Iran: $250 Million to PA

Iran has promised a quarter of a billion dollars to the Hamas Authority, says Hamas prime minister Ismail Haniyeh, turning the PA into a form of Iranian dependency.

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Hillel Fendel, | updated: 09:48

Haniyeh returned yesterday from a visit to Tehran, his first visit outside Israel since he took office nearly a year ago. He told a Hamas internet site that the promised aid includes the following:
  • $100 million during the course of 2007
  • $45 million for aid to terrorist prisoners and their families
  • $60 million for 100,000 unemployed for six months
  • $20 million to rebuild destroyed houses
  • $15 million for public libraries
  • employees' salaries in three PA government offices for the next six months
  • $4.5 million for an airplane, refurbishing two more, and the purchase of 300 cars
  • money to build three hospitals and ten health clinics in Judea, Samaria and Gaza over the next ten years.

The PA's annual budget is 6-8 times the above amount. Until Hamas came to power earlier this year, the European Union used to support the Palestinian Authority to the tune of $600 million, and the U.S. used to give $420 million. The two cut off the aid when Hamas refused to renounce terrorism or recognize Israel. However, they have given close to $400 million in humanitarian aid, routing it through UN agencies to prevent it from reaching the Hamas government.

Most of the relatively little money promised by Arab nations over the past several years to the Palestinian Authority has not arrived. Iran and Qatar have each promised in the past to give the PA $50 million, enough for about three weeks of PA salary needs. Qatar later upped its offer to $30 million a month.

A report by the Council of Foreign Relations asserts that "considering historical precedent, experts say" the aid is not likely to come." The CFR report says, "Members of the Arab League promised the PA $55 million per month in 2002, but Saudi Arabia is the only country that has paid its part of the commitment regularly. Kuwait and other Persian Gulf countries have paid, but not the entire amount they promised, and other Arab League nations like Algeria paid once or twice, or not at all. And experts say donations from other Muslim nations came with their own strings. Contributions from Arab countries 'weren't necessarily tied to need, but more about gaining influence and jockeying for position with other Arab leaders,' says Edward Sayre, an assistant professor of economics at Agnes Scott College and an expert on Palestinian labor markets. 'It had very little to do with PA needs and wants.'"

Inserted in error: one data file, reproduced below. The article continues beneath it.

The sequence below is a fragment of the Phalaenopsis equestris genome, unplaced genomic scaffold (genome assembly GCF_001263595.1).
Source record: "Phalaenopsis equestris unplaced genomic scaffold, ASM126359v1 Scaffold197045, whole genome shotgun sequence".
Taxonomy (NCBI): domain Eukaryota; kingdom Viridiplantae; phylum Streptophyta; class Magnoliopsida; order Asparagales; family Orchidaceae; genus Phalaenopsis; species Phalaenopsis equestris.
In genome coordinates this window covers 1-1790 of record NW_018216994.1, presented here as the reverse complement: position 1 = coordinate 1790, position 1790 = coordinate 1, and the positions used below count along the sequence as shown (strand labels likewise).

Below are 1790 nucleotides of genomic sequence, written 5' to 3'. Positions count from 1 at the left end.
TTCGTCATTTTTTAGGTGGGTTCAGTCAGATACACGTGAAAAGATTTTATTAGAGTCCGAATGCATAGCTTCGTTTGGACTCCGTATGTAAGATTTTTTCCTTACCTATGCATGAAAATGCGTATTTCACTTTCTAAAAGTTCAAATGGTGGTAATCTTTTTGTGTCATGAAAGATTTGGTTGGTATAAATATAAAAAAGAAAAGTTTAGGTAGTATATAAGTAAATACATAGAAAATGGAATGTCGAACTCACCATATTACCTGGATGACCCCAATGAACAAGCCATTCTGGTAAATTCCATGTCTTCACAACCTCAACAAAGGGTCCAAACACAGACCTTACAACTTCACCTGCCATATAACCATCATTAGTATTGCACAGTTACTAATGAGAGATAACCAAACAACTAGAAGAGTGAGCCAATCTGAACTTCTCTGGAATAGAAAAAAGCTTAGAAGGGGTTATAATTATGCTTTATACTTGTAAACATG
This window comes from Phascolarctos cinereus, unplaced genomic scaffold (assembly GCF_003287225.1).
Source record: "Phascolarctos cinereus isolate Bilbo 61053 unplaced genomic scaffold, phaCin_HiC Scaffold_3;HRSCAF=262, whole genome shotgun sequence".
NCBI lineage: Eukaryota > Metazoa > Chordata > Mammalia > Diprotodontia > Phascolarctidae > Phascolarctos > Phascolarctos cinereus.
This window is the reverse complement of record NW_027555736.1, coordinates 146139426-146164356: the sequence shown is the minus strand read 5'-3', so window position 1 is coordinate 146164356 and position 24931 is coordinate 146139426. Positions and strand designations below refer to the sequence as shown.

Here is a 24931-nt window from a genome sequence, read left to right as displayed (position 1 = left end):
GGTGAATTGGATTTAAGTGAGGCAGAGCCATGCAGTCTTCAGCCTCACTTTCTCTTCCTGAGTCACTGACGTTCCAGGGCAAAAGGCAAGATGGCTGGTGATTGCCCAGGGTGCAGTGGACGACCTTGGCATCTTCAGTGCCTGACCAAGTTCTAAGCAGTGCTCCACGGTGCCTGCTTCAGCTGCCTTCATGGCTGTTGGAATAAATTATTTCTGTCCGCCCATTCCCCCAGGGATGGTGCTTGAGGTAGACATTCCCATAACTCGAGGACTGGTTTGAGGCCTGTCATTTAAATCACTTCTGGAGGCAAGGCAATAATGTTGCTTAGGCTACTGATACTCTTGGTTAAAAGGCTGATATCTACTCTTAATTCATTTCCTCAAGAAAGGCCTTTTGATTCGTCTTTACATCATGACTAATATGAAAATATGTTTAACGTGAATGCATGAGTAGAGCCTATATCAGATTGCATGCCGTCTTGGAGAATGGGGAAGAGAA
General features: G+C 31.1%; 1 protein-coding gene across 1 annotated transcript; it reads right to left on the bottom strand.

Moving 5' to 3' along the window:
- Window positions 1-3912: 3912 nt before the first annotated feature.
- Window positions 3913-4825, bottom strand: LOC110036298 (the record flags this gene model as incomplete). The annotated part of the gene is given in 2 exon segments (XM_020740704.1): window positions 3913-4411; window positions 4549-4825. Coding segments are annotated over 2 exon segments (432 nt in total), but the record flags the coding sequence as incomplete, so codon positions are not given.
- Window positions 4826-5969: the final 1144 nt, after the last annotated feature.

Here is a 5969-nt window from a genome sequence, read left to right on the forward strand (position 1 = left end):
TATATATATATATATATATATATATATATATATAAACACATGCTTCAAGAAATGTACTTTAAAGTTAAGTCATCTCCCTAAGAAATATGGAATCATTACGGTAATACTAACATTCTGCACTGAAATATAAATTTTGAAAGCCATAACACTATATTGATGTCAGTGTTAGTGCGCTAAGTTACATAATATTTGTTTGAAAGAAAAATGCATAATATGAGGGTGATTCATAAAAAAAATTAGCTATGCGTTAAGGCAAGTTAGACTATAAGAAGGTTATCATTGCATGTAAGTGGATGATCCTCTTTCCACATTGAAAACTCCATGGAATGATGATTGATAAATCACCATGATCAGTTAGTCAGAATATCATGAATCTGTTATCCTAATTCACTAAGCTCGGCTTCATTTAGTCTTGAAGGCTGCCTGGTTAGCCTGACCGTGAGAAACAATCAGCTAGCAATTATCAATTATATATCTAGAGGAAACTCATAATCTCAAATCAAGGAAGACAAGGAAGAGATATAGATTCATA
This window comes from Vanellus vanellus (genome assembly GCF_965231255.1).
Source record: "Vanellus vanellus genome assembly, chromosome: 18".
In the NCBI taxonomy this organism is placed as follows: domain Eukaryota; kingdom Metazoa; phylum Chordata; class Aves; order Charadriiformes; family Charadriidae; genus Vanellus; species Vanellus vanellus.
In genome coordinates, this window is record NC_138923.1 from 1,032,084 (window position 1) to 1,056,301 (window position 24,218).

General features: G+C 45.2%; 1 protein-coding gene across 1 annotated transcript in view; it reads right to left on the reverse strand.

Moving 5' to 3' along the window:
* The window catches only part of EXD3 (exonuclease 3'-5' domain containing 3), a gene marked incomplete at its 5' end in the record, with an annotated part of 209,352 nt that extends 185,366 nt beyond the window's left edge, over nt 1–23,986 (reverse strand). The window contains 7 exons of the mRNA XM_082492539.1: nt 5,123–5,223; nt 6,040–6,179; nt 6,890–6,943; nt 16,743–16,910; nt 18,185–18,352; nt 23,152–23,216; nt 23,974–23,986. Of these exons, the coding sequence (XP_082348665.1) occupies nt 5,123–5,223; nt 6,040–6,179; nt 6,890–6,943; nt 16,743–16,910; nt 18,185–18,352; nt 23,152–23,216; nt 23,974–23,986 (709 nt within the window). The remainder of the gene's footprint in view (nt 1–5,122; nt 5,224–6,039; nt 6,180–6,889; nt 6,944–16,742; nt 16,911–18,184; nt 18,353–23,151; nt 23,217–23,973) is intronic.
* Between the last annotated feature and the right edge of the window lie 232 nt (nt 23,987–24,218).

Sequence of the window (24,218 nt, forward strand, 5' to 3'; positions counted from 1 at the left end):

On the other hand, the PA's acting finance minister Samir Abu Aisha said last week that Arab governments had increased their direct payments to the government from $20 million a month before Hamas came to power to $45 million. The money is often smuggled in - with no official control over where it ultimately goes.

Last May, reports, Hamas spokesman Sami Abu Zuhri was caught attempting to smuggle nearly $900,000 in cash across the border... Despite the smuggling attempts, many of which have no doubt gone unnoticed by authorities, the funds have yet to be used to pay salaries of the general population, most of which has struggled for nine months without pay. Rather than ending up in the hands of Palestinians, donations from Iran have reportedly been transferred to those close to Hamas and to strengthen the da'wa [outreach] mechanism of the Islamic Resistance Movement."

Neither do Arab nations support UNRWA - the United Nations Relief and Works Agency for Palestine Refugees in the Near East - in a major way. UNRWA's largest donors in 2005 were the European Commission, the United States, Sweden and Norway. As of 31 October 2006, the Agency's largest contributors were the United States, the European Commission, Sweden, Norway the United Kingdom and Canada. UN chief Kofi Annan has issued a call for increased international funding for UNRWA.